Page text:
The problem can be solved exactly using the concept of conditional probability density function [see ()-()). We get

The best value of is shifted by an amount , with respect to the measured value , which is not exactly , as was naï vely guessed, and the uncertainty depends on , and . It is easy to be convinced that the exact result is more reasonable than the (suggested) first guess. Let us rewrite in two different ways:

- Eq. () shows that one has to apply the correction only if . If instead there is no correction to be applied, since the instrument is perfectly calibrated. If the correction is half of the measured difference between and .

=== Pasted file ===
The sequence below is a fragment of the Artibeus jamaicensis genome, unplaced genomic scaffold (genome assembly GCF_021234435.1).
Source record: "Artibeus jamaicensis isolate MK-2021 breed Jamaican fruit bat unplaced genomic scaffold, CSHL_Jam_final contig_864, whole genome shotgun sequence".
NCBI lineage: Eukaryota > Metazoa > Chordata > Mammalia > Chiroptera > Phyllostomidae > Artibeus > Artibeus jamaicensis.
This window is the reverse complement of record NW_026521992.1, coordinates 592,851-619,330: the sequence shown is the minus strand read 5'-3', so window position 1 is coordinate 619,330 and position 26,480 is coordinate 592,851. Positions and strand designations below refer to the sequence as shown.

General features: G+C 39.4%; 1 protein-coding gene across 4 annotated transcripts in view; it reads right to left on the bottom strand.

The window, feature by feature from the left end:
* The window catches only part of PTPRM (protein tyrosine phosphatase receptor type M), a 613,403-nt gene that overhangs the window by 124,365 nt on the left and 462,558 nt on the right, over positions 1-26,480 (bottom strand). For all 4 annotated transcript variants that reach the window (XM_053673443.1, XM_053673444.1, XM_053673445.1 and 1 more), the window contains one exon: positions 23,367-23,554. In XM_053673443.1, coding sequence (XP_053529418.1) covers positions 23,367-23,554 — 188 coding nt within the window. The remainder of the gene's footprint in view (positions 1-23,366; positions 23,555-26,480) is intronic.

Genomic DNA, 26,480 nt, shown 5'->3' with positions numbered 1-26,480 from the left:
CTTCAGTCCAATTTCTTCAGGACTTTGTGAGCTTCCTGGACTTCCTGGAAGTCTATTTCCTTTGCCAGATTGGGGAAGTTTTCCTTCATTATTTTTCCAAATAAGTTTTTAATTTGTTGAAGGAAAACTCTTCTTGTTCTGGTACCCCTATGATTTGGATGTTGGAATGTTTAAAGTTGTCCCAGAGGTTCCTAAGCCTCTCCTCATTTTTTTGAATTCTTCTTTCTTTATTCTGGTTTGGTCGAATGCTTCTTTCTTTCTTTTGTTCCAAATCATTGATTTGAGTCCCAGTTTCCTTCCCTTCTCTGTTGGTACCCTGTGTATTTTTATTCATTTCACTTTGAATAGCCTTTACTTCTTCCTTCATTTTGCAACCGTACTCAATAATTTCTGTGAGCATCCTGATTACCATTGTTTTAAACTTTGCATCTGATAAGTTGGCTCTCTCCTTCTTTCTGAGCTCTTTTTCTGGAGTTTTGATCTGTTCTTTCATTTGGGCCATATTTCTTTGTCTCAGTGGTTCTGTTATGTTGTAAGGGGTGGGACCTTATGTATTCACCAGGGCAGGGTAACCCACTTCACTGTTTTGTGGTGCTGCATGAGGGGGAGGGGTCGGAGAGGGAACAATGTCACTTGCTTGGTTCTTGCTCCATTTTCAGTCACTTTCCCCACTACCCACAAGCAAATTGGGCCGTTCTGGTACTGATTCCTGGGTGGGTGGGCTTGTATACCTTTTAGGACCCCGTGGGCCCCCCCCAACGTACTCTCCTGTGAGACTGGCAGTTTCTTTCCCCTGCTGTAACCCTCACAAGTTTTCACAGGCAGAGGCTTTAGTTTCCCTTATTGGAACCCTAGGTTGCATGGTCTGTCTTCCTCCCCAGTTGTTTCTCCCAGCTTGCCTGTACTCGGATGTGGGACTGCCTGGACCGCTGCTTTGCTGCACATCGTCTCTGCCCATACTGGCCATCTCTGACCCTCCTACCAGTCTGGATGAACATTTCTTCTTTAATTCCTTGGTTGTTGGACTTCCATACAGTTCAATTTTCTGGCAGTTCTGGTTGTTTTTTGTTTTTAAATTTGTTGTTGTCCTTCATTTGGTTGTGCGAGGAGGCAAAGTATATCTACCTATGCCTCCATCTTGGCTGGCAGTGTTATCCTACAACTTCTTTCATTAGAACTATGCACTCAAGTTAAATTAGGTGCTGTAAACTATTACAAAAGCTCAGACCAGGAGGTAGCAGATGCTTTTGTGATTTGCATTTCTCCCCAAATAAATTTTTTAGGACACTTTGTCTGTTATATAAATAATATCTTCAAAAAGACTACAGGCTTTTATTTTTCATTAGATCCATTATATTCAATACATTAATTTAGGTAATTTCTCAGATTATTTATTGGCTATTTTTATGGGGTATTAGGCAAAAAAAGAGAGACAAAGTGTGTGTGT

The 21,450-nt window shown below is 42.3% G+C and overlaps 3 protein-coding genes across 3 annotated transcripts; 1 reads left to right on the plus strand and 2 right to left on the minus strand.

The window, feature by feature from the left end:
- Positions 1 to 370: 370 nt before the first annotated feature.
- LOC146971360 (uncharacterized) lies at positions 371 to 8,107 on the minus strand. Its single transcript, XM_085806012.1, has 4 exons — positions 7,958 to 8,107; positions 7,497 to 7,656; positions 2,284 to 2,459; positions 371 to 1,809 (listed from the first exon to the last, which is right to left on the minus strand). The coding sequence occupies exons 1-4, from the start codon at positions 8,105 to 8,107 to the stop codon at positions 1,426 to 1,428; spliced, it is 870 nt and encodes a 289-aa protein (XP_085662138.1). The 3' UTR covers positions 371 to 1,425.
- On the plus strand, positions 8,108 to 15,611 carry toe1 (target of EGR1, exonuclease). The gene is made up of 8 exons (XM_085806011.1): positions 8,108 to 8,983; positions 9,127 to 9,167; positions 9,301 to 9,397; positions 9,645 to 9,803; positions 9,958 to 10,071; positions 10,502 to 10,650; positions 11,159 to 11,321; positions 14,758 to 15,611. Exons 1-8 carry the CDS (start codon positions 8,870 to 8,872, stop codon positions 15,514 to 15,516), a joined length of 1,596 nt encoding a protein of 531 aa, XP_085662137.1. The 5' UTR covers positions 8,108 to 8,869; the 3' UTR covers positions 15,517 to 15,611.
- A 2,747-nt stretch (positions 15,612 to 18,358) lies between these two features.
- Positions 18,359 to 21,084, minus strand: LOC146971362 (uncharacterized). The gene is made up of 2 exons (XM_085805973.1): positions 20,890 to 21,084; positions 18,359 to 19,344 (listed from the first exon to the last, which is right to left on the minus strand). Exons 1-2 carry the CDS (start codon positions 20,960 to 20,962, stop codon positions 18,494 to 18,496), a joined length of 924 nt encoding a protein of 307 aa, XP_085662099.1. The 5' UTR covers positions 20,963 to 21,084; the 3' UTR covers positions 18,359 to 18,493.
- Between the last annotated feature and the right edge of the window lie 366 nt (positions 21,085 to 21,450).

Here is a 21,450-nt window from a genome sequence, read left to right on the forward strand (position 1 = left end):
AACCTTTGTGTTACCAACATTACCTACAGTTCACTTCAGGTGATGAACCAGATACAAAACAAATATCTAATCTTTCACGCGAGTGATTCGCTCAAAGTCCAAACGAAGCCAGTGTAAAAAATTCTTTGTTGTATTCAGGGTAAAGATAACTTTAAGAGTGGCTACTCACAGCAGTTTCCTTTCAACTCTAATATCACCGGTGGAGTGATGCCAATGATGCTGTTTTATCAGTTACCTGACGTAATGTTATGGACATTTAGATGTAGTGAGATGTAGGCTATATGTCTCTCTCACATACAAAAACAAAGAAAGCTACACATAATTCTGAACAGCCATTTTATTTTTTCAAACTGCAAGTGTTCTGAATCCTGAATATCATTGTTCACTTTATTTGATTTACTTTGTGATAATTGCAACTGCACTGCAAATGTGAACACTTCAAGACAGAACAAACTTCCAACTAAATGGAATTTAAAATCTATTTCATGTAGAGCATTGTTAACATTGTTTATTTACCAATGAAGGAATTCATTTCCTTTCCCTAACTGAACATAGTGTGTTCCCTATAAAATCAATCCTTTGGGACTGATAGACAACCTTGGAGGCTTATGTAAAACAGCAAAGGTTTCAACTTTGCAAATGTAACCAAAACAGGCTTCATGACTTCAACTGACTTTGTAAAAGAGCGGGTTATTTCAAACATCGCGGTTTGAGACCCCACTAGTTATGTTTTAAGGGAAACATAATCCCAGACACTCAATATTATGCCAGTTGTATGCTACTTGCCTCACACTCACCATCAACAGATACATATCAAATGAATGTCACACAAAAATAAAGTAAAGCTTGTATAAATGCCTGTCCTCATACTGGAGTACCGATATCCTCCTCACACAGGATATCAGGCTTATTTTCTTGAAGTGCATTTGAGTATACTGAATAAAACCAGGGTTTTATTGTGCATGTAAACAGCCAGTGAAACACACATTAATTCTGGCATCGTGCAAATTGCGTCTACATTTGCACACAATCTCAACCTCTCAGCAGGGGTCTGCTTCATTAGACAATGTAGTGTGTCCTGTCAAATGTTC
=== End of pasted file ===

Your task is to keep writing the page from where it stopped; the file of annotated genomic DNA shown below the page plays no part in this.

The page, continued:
- Eq. () shows explicitly what is going on and why the result is consistent with the way we have modelled the uncertainties. In fact we have performed two independent calibrations: one of the offset and one of . The best estimate of the true value of the ``zero'' is the weighted average of the two measured offsets.
- The new uncertainty of [see ()]
is a combination of and the uncertainty of the
weighted average of the two offsets. Its value is smaller than
it would be with only one calibration and, obviously,
larger than that due to the sampling fluctuations alone:
(5.86)